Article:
Maestro Joseph Rescigno conducts the Milwaukee Symphony Orchestra in Mozart’s masterpiece, The Magic Flute, for the first time in his distinguished career on April 17, 18 & 19 at the Marcus Center for the Performing Arts. Rescigno has served as Artistic Advisor and Principal Conductor of the company since 1981.
The Magic Flute (Die Zauberflöte) is among the last works of Wolfgang Amadeus Mozart. He conducted the premiere in September of 1791 and was dead a little more than two months later, a bit shy of his thirty-sixth birthday. It is a two-act singspiel, a work with music and dialog. The librettist was impresario Emanuel Schikaneder, with whom Mozart had worked often and who also sang in the premiere (the part of Papageno).
It is the tale of Prince Tamino who sets out to rescue a young lady named Pamina who has been promised to him. His aide-de-camp is Papageno, a bird catcher, who is out to win a lady promised to him, too; her name is Papagena. The opera is, then, the story of the meeting of the two men, their shared quest, and the trials they must endure to win these ladies. The work also reflects the Masonic rituals and Enlightenment political philosophy that Mozart and Schikaneder shared an interest in as Masonic lodge brothers. Since the two-act work can run almost three and a half hours, most North American companies do some cutting. When modifying the work, like others, we will first excise some racism and misogyny in Schikaneder’s libretto that have not aged nearly as well as have the timeless fable of love triumphant and the sublime music Mozart wrote. (We are using the well-respected translation by Andrew Porter.)
There are few if any other works that portray child-like wonder in quite the way that The Magic Flute does. In addition to many gorgeous ensembles and virtuoso showpieces, the score is a study in imaginative and evocative orchestration. Listen for the orchestral glockenspiel that portrays Papageno’s magic bells, bringing us into a world of fable and wonder. They hypnotize Monastatos’s henchmen in Act I and bring Papagena to him in Act II. The solo trombones play the solemn chords that are the motif of the priests of Isis and Osiris, both at the beginning of the overture and in the opening of Act II. The pan flute is Papageno’s way of luring birds in order to catch them. He calls for Tamino with it in Act I and for Papagena in Act II. Of course, Tamino’s magic flute figures prominently throughout the adventure. And the interplay between Tamino’s flute and Papageno’s pan flute is particularly eloquent. As in Mozart generally, the great Milwaukee Symphony is very much a featured artist as much as an indispensable support.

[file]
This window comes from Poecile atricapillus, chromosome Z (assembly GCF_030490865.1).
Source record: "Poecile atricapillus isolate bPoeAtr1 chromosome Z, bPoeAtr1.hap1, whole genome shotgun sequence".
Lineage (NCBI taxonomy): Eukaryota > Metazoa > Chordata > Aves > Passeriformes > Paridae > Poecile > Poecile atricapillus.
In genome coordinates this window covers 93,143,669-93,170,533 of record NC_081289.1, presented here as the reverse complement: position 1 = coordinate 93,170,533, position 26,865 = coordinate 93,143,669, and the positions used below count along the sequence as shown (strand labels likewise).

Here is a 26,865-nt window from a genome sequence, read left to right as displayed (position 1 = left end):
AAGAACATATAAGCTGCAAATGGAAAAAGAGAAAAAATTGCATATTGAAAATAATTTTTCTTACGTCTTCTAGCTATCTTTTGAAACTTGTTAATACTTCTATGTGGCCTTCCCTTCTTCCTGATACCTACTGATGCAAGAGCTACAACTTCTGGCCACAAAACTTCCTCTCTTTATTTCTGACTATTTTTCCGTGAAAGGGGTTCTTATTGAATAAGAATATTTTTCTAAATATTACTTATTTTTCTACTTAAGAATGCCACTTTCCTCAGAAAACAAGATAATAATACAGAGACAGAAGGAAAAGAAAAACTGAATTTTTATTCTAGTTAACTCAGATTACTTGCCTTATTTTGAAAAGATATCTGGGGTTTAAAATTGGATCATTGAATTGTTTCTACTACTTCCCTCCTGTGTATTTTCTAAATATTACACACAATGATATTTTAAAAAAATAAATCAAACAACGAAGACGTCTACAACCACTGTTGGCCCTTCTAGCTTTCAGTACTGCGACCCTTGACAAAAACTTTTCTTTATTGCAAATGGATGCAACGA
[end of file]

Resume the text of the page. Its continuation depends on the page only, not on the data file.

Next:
Child-like simplicity in the theater, however, is not child’s play; and the outward simplicity of The Magic Flute, the mood to be fostered and maintained, always rather intimidated me. The challenges in The Magic Flute, after you know you have a production and singers that will permit you to make stage magic, are questions of pacing. This involves analyzing how one section should flow into another to keep the momentum going. It is imperative that in such a long opera, with spoken dialog, each jewel-like musical number stop time but that the whole not be permitted to bog down.
Yet, Mozart lived before the invention of the metronome so, as with his other works, we have no precise knowledge of the tempo he took on opening night. We have only our own study, judgment, and informed taste to depend on in coming up with a game plan for presenting this masterpiece to our audiences.
I was fortunate enough to hear the great Karl Böhm conduct the piece and, when just starting out on my career, to assist conductor Laszlo Halasz, founder of the New York City Opera. Later in life, I was lucky enough to talk music with Erich Leinsdorf and, like most musicians, to learn from the scholarship of conductors like Nikolaus Harnoncourt. From watching Böhm and Halasz at work, I learned the delicate balance of tempos: When too fast, we can cheapen this elegant music but, when too slow, we can put the audience to sleep. I also heard them keep the pacing flexible. For example, in the long accompanied recitative between the speaker and Tamino, we want to allow for both Tamino’s youthful impetuosity and the speaker’s enlightened calm.
Both Nikolaus Harnoncourt and Erich Leinsdorf, conductors not normally paired in the minds of listeners, shed light on Pamina’s aria, “Ach, ich fühl’s,” for me. It is an andante written in the same meter as Susanna’s “Deh vieni non tardar” (Act IV of The Marriage of Figaro). Conventionally, though, Pamina’s music is taken more than twice as slowly as Susanna’s. Why? Maestro Leinsdorf posed this question to me in 1982 and, years later, I heard Maestro Harnoncourt take the aria much closer to the speed normally associated with Susanna’s aria. The scholarship that today informs so much performance of the music of Mozart and earlier composers seems to have passed Pamina by. There is no particular reason that Pamina’s music seems simply stuck in the “traditional” tempos that prevailed during the first half of the twentieth century.
The truth is that even with the oldest of works, taking a fresh look—shedding preconceptions and old habits—can be salutary for musicians and can only contribute to a better performance.